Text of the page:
doi:10.1371/journal.pntd.0008920.g006

More »

YCV inhibits replication of pathogenic flaviviruses in vitro

As shown in Fig 7, the presence of YCV significantly inhibits DENV-2 replication in both C6/36 and Aag2 cells, with replications of about 103, and 102 fold lower at 4 or 5 dpi when DENV-2 is co-inoculated with YCV (Fig 7A and S2A Fig) in both cells. In addition, a 10-fold lower ZIKV replication was observed when ZIKV were co-inoculated with YCV than ZIKV alone in the C6/36 cells at 3, 4, and 5 dpi (Fig 7B and S2B Fig). However, no synergism or inhibition of YCV on JEV replication in the two cell lines was observed for all tested co-inoculation combinations (Fig 7C and S2C Fig). Furthermore, the effects of the infection sequence order were also tested, and the replication of DENV-2 and ZIKV is 104 and 10-fold lower, respectively, in C6/36 cells pre-infected with YCV for 12 h in comparison with the control, whether the MOI of DENV-2 and ZIKV was high or low (Fig 8A and 8B, S3A and S3B Fig).

Expandthumbnail
Fig 7. YCV effects the growth of DENV-2, ZIKV and JEV in C6/36 and Aag2 cells during single- and coinfections of simultaneous infections.

The flaviviruses DENV-2, ZIKV and JEV at MOI = 0.1 were mixed with YCV at MOI = 1 or 0.1; the mixture was then added to C6/36 (left) or Aag2 (right) cells. (A, B, C) The virus titers during single- and coinfection were determined by plaque assays at the indicated time points. Data are presented as the mean of three independent experiments ±SEM. The results were analyzed using the unpaired t-test. A P value of < 0.05 indicates statistical significance. P < 0.05, *; P < 0.001, ** and P < 0.001, ***.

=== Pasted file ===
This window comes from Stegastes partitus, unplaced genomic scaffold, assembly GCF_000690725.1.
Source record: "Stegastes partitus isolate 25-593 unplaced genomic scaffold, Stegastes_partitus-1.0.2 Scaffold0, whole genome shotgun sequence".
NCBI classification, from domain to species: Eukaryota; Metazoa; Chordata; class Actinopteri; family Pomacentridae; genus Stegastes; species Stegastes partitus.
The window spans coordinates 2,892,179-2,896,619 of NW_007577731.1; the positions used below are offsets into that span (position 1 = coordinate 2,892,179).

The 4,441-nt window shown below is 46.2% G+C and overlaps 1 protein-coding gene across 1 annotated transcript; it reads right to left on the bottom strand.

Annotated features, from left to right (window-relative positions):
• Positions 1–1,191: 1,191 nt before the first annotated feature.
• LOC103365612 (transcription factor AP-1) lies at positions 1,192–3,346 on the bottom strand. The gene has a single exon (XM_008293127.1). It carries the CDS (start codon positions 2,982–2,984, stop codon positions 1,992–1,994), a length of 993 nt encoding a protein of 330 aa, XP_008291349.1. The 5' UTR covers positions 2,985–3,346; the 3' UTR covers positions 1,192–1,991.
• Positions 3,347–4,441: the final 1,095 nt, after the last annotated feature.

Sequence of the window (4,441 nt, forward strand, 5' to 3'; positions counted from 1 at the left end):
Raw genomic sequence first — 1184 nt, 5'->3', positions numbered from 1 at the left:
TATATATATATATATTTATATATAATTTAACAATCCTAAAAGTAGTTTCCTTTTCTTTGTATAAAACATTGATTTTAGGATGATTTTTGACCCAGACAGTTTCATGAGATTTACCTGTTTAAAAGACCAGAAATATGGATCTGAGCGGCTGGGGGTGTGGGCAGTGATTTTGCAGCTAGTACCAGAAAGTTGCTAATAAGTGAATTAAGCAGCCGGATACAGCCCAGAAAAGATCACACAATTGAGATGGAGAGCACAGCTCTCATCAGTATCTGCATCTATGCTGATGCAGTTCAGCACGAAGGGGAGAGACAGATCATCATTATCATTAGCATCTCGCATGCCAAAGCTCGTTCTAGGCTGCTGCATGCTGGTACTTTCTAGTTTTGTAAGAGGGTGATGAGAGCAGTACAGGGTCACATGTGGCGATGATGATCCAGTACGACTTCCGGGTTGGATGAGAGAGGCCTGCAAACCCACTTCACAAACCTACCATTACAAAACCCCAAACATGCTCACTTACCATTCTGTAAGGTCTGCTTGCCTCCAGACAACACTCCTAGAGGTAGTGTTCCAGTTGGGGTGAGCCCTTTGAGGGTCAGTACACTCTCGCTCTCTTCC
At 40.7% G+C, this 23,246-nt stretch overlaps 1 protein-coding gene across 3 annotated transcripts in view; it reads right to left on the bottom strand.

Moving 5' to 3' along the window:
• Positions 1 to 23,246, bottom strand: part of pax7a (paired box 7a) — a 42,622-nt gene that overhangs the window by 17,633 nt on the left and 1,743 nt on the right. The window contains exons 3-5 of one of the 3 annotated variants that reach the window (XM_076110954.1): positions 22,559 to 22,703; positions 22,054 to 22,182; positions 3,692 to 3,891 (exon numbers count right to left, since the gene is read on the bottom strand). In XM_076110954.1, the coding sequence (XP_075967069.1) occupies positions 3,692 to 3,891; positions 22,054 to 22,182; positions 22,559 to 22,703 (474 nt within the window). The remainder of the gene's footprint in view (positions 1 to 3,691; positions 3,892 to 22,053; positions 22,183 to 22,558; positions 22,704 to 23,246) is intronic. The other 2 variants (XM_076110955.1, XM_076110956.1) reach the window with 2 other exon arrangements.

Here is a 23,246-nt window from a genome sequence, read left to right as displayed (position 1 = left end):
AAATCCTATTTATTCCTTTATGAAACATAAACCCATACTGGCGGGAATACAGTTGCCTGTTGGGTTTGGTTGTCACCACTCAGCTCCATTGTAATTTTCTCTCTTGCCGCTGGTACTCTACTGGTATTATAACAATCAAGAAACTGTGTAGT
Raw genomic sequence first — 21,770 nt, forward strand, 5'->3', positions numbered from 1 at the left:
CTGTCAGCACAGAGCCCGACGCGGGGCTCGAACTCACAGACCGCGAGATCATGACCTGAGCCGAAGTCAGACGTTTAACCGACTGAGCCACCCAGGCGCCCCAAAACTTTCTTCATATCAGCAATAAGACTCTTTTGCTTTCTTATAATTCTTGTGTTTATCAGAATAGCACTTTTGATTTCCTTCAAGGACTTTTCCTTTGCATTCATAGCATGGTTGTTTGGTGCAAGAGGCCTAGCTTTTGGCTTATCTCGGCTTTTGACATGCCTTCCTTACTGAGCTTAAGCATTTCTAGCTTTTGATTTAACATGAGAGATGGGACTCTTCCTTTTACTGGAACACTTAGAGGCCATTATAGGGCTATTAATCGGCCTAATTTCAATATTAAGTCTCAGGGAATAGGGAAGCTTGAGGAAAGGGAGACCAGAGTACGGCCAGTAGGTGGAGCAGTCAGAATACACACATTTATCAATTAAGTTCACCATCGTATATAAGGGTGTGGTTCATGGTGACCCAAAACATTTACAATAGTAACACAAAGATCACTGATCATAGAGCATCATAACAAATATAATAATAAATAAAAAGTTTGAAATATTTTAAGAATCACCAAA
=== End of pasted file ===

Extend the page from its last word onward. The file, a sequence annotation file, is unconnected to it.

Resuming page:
doi:10.1371/journal.pntd.0008920.g007

More »
Expandthumbnail
Fig 8. YCV effects the growth of DENV-2, ZIKV and JEV in C6/36 cells during single- and coinfections of sequential infections.

After 12 h of YCV (MOI = 1) infection, C6/36 cells were infected with the flaviviruses DENV-2, ZIKV or JEV at MOI = 0.1. (A, B, C) The virus titers during single- and coinfection were determined by plaque assays at the indicated time points. Data are presented as the mean of three independent experiments ±SEM. The results were analyzed using the unpaired t-test. A P value of < 0.05 indicates statistical significance. P < 0.05, *; P < 0.001, ** and P < 0.001, ***.

doi:10.1371/journal.pntd.0008920.g008

More »

YCV interferes with transmission of DENV-2 in vivo

At 7 dpi, there was no significant difference in the positive rate and viral copies of DENV-2 in the mosquito bodies of DENV-2 and DENV-2+YCV infected groups (P > 0.05) (Table 2 and Fig 9). As much as significant difference was observed in transmission rate of DENV-2 between these two groups (DENV-2 (36.4%) vs DENV-2+YCV (21.1%)) (P < 0.001) (Table 2), and RNA copies of DENV-2 detected in the head of DENV-2 group were significantly higher than co-infection group (P < 0.001) (Fig 9). Similarly, at 14 dpi, the RNA copies of DENV-2 in bodies was insignificantly different between the two groups (P > 0.05) (Fig 9). However, the infection rate (90.5% vs 62.5%, p < 0.001), average virus copies (log10) in the mosquito head (5.66 vs 5.18, p = 0.0311), and the transmission rate (71.4% vs 37.5%, p < 0.001) of DENV-2 in single infection with DENV-2 was much higher than the co-infection group with YCV and DENV-2 (Table 2 and Fig 9).